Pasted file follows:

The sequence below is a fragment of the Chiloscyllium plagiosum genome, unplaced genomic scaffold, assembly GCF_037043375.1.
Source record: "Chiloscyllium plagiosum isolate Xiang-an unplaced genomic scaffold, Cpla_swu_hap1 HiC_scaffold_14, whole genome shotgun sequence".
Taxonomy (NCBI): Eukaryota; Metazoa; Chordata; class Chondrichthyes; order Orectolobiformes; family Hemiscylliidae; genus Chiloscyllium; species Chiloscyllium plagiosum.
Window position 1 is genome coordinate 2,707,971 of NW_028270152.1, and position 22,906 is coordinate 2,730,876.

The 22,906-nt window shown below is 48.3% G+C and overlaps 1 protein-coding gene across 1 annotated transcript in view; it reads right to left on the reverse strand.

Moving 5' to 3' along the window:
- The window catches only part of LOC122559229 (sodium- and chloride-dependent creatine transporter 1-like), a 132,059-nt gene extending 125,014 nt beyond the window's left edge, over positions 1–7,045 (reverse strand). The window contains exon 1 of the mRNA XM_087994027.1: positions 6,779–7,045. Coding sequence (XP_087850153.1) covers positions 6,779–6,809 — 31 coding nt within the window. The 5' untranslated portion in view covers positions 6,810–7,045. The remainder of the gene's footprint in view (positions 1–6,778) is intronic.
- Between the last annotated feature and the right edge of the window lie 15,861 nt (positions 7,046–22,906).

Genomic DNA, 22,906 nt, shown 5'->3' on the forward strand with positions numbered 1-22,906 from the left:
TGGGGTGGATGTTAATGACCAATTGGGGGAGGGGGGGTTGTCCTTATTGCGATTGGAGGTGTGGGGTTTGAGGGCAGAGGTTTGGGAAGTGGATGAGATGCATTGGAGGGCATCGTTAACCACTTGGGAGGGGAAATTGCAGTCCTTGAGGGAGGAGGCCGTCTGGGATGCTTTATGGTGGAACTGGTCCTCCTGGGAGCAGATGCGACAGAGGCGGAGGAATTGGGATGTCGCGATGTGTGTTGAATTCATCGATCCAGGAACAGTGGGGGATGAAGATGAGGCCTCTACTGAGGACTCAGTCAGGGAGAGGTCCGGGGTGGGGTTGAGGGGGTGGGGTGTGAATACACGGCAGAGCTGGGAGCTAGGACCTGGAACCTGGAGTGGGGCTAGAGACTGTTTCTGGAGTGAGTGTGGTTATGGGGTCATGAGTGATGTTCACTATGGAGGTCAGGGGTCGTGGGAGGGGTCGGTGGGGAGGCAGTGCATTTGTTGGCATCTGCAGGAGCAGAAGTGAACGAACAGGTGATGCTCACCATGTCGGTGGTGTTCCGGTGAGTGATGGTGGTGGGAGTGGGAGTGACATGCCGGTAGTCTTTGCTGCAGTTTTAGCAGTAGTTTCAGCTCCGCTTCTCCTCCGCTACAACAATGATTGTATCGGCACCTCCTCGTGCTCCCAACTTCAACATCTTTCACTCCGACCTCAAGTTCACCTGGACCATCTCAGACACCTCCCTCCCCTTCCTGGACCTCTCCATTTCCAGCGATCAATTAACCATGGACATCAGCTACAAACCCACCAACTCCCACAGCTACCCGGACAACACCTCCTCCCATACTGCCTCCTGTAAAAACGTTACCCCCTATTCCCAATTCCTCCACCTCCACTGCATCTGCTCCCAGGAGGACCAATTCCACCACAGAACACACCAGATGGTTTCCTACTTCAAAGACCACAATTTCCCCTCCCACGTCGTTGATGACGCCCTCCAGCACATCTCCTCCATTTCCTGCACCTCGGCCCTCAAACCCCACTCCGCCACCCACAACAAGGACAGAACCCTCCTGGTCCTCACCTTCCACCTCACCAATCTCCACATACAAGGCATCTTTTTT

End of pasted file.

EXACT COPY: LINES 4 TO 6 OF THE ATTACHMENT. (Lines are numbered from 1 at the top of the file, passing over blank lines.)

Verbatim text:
Window position 1 is genome coordinate 2,707,971 of NW_028270152.1, and position 22,906 is coordinate 2,730,876.

The 22,906-nt window shown below is 48.3% G+C and overlaps 1 protein-coding gene across 1 annotated transcript in view; it reads right to left on the reverse strand.

Moving 5' to 3' along the window: